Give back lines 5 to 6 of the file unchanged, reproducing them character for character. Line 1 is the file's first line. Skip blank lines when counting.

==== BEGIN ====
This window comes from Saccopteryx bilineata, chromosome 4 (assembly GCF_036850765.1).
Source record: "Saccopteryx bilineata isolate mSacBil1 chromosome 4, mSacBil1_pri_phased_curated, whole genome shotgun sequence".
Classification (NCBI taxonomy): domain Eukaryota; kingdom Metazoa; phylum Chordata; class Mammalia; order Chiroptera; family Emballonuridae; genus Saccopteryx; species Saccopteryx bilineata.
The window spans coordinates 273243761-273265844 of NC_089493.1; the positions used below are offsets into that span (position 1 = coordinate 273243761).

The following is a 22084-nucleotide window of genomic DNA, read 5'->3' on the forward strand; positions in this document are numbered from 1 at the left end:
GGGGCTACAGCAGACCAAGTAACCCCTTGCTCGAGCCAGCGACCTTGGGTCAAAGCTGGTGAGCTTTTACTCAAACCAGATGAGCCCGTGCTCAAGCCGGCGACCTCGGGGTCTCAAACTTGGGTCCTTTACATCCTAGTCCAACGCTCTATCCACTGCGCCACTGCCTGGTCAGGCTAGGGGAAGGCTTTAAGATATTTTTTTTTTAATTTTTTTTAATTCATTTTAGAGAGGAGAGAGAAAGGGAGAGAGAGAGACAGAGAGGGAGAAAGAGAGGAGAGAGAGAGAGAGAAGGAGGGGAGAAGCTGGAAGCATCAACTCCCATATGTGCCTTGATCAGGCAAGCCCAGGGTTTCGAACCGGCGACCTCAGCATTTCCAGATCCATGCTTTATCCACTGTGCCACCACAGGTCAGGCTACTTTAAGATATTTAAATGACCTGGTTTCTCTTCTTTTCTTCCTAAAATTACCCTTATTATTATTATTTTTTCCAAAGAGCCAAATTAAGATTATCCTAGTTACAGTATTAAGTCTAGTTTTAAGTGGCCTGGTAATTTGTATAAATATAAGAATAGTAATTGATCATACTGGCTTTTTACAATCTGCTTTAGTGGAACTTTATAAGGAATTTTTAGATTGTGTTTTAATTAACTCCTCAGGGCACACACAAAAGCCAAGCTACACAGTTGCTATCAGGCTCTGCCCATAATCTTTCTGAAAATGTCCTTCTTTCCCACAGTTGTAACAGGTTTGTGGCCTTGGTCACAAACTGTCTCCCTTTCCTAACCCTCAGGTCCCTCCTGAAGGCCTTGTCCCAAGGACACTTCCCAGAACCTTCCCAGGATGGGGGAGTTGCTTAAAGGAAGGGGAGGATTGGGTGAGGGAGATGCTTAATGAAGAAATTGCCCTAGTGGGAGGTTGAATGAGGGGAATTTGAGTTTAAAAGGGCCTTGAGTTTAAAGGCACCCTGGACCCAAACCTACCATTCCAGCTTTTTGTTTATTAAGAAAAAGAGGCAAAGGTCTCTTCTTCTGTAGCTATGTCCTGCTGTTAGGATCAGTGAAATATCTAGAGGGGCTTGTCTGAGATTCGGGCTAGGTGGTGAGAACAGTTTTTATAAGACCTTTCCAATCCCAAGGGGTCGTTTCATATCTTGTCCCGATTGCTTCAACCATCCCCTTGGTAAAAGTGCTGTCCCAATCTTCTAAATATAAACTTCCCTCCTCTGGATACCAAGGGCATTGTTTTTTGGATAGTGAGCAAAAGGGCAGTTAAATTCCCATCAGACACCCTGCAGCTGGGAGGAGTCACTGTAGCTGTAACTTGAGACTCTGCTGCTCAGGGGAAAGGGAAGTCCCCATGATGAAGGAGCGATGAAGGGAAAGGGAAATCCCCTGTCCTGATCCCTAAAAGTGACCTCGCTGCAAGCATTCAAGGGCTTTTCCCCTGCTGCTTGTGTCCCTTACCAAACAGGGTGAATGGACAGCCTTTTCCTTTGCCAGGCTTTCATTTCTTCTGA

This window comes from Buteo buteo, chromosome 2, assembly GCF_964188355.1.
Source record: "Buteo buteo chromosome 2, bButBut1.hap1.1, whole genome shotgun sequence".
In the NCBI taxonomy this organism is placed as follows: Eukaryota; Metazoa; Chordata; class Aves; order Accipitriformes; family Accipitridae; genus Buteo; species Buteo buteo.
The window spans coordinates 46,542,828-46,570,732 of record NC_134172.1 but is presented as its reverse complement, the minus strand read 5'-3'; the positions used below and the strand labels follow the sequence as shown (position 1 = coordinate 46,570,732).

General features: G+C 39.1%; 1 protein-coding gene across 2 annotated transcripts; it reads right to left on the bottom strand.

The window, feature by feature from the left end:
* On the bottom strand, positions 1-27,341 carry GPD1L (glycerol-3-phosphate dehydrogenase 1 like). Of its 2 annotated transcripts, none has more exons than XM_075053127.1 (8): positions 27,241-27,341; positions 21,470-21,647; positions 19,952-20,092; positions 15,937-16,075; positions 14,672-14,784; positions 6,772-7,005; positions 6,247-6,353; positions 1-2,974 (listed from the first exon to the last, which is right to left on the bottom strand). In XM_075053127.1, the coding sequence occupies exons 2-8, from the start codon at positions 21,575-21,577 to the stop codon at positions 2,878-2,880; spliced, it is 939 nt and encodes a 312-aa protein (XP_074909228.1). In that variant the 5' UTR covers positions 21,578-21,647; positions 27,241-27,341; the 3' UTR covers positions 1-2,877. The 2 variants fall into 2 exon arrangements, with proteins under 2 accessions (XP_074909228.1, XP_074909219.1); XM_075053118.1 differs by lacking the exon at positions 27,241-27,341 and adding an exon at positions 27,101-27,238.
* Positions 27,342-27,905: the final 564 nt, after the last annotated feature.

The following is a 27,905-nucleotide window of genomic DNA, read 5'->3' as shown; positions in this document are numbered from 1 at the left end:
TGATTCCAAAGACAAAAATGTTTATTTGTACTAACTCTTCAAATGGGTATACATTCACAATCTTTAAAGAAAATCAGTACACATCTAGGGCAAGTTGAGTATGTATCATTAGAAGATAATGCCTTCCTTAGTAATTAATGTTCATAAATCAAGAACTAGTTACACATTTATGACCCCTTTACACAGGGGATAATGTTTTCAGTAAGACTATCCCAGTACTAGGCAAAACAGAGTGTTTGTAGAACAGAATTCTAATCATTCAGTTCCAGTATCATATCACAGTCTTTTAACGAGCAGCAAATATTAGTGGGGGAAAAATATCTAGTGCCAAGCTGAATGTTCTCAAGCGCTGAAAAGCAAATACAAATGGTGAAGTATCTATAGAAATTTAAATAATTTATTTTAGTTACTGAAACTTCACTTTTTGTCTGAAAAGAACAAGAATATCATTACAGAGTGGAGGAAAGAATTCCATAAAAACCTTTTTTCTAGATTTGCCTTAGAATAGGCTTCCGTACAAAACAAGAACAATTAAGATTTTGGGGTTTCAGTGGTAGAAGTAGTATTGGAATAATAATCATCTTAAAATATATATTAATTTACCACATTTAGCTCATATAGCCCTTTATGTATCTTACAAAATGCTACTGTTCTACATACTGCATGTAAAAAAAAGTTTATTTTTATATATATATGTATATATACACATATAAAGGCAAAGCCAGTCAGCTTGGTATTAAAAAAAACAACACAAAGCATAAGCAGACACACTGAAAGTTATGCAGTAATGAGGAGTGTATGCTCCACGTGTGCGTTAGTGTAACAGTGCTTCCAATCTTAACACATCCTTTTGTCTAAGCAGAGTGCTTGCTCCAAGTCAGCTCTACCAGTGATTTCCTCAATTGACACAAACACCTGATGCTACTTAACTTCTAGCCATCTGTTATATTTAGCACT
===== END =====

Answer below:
The following is a 22084-nucleotide window of genomic DNA, read 5'->3' on the forward strand; positions in this document are numbered from 1 at the left end:
GGGGCTACAGCAGACCAAGTAACCCCTTGCTCGAGCCAGCGACCTTGGGTCAAAGCTGGTGAGCTTTTACTCAAACCAGATGAGCCCGTGCTCAAGCCGGCGACCTCGGGGTCTCAAACTTGGGTCCTTTACATCCTAGTCCAACGCTCTATCCACTGCGCCACTGCCTGGTCAGGCTAGGGGAAGGCTTTAAGATATTTTTTTTTTAATTTTTTTTAATTCATTTTAGAGAGGAGAGAGAAAGGGAGAGAGAGAGACAGAGAGGGAGAAAGAGAGGAGAGAGAGAGAGAGAAGGAGGGGAGAAGCTGGAAGCATCAACTCCCATATGTGCCTTGATCAGGCAAGCCCAGGGTTTCGAACCGGCGACCTCAGCATTTCCAGATCCATGCTTTATCCACTGTGCCACCACAGGTCAGGCTACTTTAAGATATTTAAATGACCTGGTTTCTCTTCTTTTCTTCCTAAAATTACCCTTATTATTATTATTTTTTCCAAAGAGCCAAATTAAGATTATCCTAGTTACAGTATTAAGTCTAGTTTTAAGTGGCCTGGTAATTTGTATAAATATAAGAATAGTAATTGATCATACTGGCTTTTTACAATCTGCTTTAGTGGAACTTTATAAGGAATTTTTAGATTGTGTTTTAATTAACTCCTCAGGGCACACACAAAAGCCAAGCTACACAGTTGCTATCAGGCTCTGCCCATAATCTTTCTGAAAATGTCCTTCTTTCCCACAGTTGTAACAGGTTTGTGGCCTTGGTCACAAACTGTCTCCCTTTCCTAACCCTCAGGTCCCTCCTGAAGGCCTTGTCCCAAGGACACTTCCCAGAACCTTCCCAGGATGGGGGAGTTGCTTAAAGGAAGGGGAGGATTGGGTGAGGGAGATGCTTAATGAAGAAATTGCCCTAGTGGGAGGTTGAATGAGGGGAATTTGAGTTTAAAAGGGCCTTGAGTTTAAAGGCACCCTGGACCCAAACCTACCATTCCAGCTTTTTGTTTATTAAGAAAAAGAGGCAAAGGTCTCTTCTTCTGTAGCTATGTCCTGCTGTTAGGATCAGTGAAATATCTAGAGGGGCTTGTCTGAGATTCGGGCTAGGTGGTGAGAACAGTTTTTATAAGACCTTTCCAATCCCAAGGGGTCGTTTCATATCTTGTCCCGATTGCTTCAACCATCCCCTTGGTAAAAGTGCTGTCCCAATCTTCTAAATATAAACTTCCCTCCTCTGGATACCAAGGGCATTGTTTTTTGGATAGTGAGCAAAAGGGCAGTTAAATTCCCATCAGACACCCTGCAGCTGGGAGGAGTCACTGTAGCTGTAACTTGAGACTCTGCTGCTCAGGGGAAAGGGAAGTCCCCATGATGAAGGAGCGATGAAGGGAAAGGGAAATCCCCTGTCCTGATCCCTAAAAGTGACCTCGCTGCAAGCATTCAAGGGCTTTTCCCCTGCTGCTTGTGTCCCTTACCAAACAGGGTGAATGGACAGCCTTTTCCTTTGCCAGGCTTTCATTTCTTCTGA